Description Usage Arguments Details Value Author(s) References Examples

These functions help creating a demo for a prime implicant chart, and also show how to solve it using a minimum number of prime implicants.

1 2 3 4 5 6 |

`primes` |
A string containing prime implicants, separated by commas, or a matrix of implicants. |

`configs` |
A string containing causal configurations, separated by commas, or a matrix of causal configurations in the implicants space. |

`snames` |
A string containing the sets' names, separated by commas. |

`mv` |
Logical, row and column names in multi-value notation. |

`use.tilde` |
Logical, row and column names indicating absence with a tilde. |

`collapse` |
Scalar character, how to collapse different parts of the row or column names. |

`chart` |
An object of class |

`row.dom` |
Logical, apply row dominance to eliminate redundant prime implicants. |

`all.sol` |
Derive all possible solutions, irrespective if the disjunctive number of prime implicants is minimal or not. |

`depth` |
A maximum number of prime implicants for any disjunctive solution. |

`...` |
Other arguments (mainly for backwards compatibility). |

A PI chart, in this package, is a logical matrix (with `TRUE`

/`FALSE`

values),
containing the prime implicants on the rows and the observed positive output configurations
on the columns. Such a chart is produced by ** makeChart()**, and it is useful to
visually determine which prime implicants (if any) are essential.

When ** primes** and

`configs`

`translate()`

`*`

When ** primes** and

`configs`

`0`

The chart is subsequently processed algorithmically by ** solveChart()** to find
the absolute minimal number

`M`

of rows (prime implicants) necessary to cover all columns,
then searches through all possible combinations of `M`

rows, to find those which actually
cover the columns.
The number of all possible combinations of `M`

rows increases exponentially with the
number of prime implicants generated by the Quine-McCluskey minimization procedure, and the
solving time quickly grows towards infinity for large PI charts.

To solve the chart in a minimal time, the redundant prime implicants need to first be eliminated.
This is the purpose of the argument ** row.dom**. When activated, it eliminates the
dominated rows (those which cover a smaller number of columns than another, dominant prime
implicant).

The identification of the full model space (including the non-minimal solutions) requires the
entire PI chart and is guaranteed to consume a lot of time (towards infinity for very large PI
charts). This is done by activating the argument ** all.sol**, which automatically
deactivates the argument

`row.dom`

The argument ** depth** is relevant only when the argument

`all.sol`

`M`

needed to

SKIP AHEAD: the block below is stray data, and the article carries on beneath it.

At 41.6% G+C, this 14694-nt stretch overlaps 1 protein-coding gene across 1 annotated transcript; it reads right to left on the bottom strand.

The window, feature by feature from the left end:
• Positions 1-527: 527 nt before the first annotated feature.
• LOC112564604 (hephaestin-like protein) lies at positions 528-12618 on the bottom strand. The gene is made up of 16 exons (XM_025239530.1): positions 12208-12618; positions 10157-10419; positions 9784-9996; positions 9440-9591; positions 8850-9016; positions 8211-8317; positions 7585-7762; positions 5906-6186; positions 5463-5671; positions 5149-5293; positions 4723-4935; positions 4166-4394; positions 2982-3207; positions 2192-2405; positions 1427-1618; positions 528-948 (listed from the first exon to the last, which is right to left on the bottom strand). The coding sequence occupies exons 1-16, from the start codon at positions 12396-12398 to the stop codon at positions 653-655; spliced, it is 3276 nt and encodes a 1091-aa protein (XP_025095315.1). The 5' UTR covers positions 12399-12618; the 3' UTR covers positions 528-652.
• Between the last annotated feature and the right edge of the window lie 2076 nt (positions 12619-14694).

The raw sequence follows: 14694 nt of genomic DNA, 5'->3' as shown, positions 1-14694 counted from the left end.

cover all columns is larger. By default, it bounds the disjunctive solutions to at most 5 prime
implicants, but this number can be increased to widen the search space, with a cost of
increasing the search time.
For ** makeChart**: a logical matrix of class

`"pic"`

.
For ** findmin**: a numerical scalar.

For ** solveChart**: a matrix containing all possible combinations of PI chart rows
necessary to cover all its columns.

Adrian Dusa

Quine, W.V. (1952) *The Problem of Simplifying Truth Functions*,
The American Mathematical Monthly, vol.59, no.8. (Oct., 1952), pp.521-531.

Ragin, Charles C. (1987) *The Comparative Method. Moving beyond qualitative and
quantitative strategies*, Berkeley: University of California Press

1 2 3 4 5 6 7 8 9 10 11 12 13 14 15 16 17 18 19 20 21 22 23 24 25 26 27 28 29 30 31 32 33 34 35 36 37 38 39 40 41 42 43 44 45 46 47 48 49 50 51 52 53 54 55 56 57 58 59 60 61 62 63 64 65 66 67 68 69 70 71 72 73 74 75 76 77 78 79 80 81 82 83 84 85 86 87 | ```
# non-standard products, it needs the set names
chart <- makeChart("A, B, c", "ABC, Abc, AbC, aBc", snames = "A,B,C")
chart
# ABC Abc AbC aBc
# A x x x -
# B x - - x
# c - x - x
findmin(chart)
# 2
solveChart(chart)
# first and second rows (A + B)
# and first and third rows (A + c)
# A is an essential prime implicant
# A + B A + c
# [,1] [,2]
# [1,] 1 1
# [2,] 2 3
# Quine's example, page 528
rows <- "AB, BC, Ac, aC, abd, bcd"
cols <- "ABCD, ABCd, ABcD, ABcd, AbcD, Abcd, aBCD, aBCd, abCD, abCd, abcd"
chart <- makeChart(rows, cols, "A,B,C,D")
chart
# ABCD ABCd ABcD ABcd AbcD Abcd aBCD aBCd abCD abCd abcd
# AB x x x x - - - - - - -
# BC x x - - - - x x - - -
# Ac - - x x x x - - - - -
# aC - - - - - - x x x x -
# abd - - - - - - - - - x x
# bcd - - - - - x - - - - x
findmin(chart)
# 4
solveChart(chart)
# [,1] [,2] [,3] [,4]
# [1,] 1 1 2 2
# [2,] 3 3 3 3
# [3,] 4 4 4 4
# [4,] 5 6 5 6
# using SOP standard product sign
rows <- "EF, ~GH, IJ"
cols <- "~EF*~GH*IJ, EF*GH*~IJ, ~EF*GH*IJ, EF*~GH*~IJ"
chart <- makeChart(rows, cols)
chart
# ~EF*~GH*IJ EF*GH*~IJ ~EF*GH*IJ EF*~GH*~IJ
# EF - x - x
# ~GH x - - x
# IJ x - x -
solveChart(chart)
# ~GH is redundant
# EF + IJ
# [,1]
# [1,] 1
# [2,] 3
# using implicant matrices
primes <- matrix(c(2,2,1,0,2,2,0,2,2,2), nrow = 2)
configs <- matrix(c(2,2,2,1,1,2,2,2,2,1,2,2,2,2,2), nrow = 3)
colnames(primes) <- colnames(configs) <- LETTERS[1:5]
# the prime implicants: AbCE and ACDE
primes
# A B C D E
# [1,] 2 1 2 0 2
# [2,] 2 0 2 2 2
# the initial causal combinations: AbCdE, AbCDE and ABCDE
configs
# A B C D E
# [1,] 2 1 2 1 2
# [2,] 2 1 2 2 2
# [3,] 2 2 2 2 2
chartLC <- makeChart(primes, configs)
chartLC
# AbCdE AbCDE ABCDE
# AbCE x x -
# ACDE - x x
``` |

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